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28. A process for identifying companies likely to outsource services comprising the steps of:
constructing a set of historical “positive examples” of companies that have signed outsourcing contracts with any provider for such services;
constructing a set of historical “negative examples” of companies that were clearly not interested in outsourcing on a specific date within the recent past;
for each positive and negative example, constructing a set of financial and news-based metrics or “features” characterizing each example during a time window created immediately preceding an associated date;
building a statistical predictive model designed to predict a probability of any example, characterized by its feature set, belonging to the class of positive examples, this model being optimized to produce a best prediction against the set of positive and negative examples;
extracting exactly the same set of features for a “universe” of companies that it is desired to rank as potential outsourcing customers, these features being extracted during a time window preceding a date for which the ranking or score is sought;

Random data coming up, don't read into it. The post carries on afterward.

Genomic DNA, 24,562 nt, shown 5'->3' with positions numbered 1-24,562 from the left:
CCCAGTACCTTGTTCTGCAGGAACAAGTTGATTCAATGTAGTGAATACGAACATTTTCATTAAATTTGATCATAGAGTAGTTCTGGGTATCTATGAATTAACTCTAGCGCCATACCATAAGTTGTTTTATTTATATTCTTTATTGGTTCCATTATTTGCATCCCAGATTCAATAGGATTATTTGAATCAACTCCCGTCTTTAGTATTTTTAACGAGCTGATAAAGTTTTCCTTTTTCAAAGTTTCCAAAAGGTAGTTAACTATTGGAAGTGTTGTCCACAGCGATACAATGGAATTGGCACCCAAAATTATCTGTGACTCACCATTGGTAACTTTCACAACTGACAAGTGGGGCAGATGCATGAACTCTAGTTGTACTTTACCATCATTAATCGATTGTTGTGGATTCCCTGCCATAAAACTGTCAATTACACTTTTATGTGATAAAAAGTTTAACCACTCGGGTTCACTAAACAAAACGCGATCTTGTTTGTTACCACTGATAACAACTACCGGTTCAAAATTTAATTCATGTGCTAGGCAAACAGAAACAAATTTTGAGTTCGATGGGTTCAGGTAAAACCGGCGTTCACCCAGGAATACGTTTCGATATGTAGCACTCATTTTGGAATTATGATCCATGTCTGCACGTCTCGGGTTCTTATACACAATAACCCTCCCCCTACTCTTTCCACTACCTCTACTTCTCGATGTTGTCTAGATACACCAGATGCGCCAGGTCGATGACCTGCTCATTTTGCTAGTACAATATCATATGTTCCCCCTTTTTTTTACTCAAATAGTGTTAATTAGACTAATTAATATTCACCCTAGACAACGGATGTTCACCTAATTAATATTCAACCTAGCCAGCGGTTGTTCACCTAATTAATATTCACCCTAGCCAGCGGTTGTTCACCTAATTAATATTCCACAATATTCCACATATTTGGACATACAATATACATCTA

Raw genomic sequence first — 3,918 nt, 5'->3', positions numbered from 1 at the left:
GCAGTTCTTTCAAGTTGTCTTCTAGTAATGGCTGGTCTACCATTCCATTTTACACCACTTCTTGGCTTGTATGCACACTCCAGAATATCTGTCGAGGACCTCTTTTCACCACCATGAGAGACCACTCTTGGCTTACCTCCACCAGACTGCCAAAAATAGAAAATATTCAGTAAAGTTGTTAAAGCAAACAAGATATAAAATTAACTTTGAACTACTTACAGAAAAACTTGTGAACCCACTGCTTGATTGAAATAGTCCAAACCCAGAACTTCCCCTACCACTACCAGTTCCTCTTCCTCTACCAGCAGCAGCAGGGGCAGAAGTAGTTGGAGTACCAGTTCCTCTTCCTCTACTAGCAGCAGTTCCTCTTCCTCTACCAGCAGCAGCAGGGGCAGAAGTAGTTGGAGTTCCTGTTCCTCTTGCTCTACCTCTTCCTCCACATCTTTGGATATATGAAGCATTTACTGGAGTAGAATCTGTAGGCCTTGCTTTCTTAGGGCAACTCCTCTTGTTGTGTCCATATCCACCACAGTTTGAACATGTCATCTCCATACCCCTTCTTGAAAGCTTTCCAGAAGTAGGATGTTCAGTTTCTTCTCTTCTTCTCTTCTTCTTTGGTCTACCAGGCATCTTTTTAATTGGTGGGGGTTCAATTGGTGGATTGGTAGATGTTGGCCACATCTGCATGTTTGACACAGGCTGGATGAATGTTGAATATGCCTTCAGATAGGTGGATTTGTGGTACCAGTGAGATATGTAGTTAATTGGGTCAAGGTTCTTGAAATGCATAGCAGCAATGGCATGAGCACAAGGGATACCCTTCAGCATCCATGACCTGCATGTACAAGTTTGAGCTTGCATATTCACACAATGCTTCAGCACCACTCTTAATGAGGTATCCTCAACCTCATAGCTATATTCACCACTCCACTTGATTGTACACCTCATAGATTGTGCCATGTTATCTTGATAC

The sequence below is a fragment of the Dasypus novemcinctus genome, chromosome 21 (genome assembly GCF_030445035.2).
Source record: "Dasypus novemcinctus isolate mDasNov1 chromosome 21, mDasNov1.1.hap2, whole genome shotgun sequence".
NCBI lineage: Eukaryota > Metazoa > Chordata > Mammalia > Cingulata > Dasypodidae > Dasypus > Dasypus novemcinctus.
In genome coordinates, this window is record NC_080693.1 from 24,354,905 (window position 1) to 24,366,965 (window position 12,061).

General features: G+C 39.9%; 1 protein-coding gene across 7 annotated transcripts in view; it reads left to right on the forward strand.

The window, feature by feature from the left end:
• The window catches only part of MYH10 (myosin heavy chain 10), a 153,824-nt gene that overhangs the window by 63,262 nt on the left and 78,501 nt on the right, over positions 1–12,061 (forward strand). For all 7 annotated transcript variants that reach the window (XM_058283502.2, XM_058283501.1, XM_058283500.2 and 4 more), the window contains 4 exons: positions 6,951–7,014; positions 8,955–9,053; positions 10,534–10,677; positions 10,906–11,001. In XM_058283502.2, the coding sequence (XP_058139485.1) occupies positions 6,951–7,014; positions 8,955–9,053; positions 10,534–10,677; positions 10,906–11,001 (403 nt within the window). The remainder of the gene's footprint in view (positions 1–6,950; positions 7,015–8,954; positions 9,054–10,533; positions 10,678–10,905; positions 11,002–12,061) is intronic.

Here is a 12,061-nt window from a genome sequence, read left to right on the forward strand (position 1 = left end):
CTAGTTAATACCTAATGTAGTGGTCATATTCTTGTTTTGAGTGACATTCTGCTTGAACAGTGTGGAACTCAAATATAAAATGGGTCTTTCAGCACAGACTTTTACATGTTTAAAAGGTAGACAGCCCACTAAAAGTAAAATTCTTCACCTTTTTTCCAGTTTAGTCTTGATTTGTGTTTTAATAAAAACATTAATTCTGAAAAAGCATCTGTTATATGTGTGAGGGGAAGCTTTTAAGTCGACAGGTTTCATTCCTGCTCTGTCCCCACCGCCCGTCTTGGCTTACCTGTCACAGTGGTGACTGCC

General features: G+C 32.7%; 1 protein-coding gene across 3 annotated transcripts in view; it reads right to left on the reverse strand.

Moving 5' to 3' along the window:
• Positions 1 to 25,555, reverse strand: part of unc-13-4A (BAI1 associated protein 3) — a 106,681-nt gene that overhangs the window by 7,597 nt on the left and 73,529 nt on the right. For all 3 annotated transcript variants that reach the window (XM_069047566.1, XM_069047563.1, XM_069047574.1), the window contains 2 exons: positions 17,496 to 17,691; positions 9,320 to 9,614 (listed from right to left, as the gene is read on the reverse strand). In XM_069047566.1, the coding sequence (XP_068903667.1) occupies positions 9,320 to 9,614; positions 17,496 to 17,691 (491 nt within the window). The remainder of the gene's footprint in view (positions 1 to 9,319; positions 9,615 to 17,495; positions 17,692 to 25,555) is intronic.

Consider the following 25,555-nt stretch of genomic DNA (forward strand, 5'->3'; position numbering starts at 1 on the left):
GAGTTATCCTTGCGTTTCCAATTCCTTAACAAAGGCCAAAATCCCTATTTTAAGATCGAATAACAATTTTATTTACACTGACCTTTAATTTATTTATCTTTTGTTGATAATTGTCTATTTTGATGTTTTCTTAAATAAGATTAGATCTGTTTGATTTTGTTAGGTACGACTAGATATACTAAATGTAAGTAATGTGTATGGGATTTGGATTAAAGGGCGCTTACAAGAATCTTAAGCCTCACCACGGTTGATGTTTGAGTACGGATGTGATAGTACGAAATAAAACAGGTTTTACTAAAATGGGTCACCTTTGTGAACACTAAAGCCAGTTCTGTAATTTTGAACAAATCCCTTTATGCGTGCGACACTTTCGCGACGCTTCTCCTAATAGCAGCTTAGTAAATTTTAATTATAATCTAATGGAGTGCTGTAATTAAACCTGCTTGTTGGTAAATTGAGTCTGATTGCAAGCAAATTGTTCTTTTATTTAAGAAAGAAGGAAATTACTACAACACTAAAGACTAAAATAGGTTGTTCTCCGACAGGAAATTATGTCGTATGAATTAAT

applying the predictive model to the extracted features for each company in the “universe” of companies;
computing a probability that a company belongs to the class of positive examples, the computed probability being used as a score indicating a company's propensity to outsource; and
sorting the scores to yield a desired ordered list of companies to be targeted.
1. Field of the Invention
The present invention generally relates to business outsourcing and, more particularly, to a process for assisting the identification of companies or organizations that might be preferentially inclined to outsource a component of their business.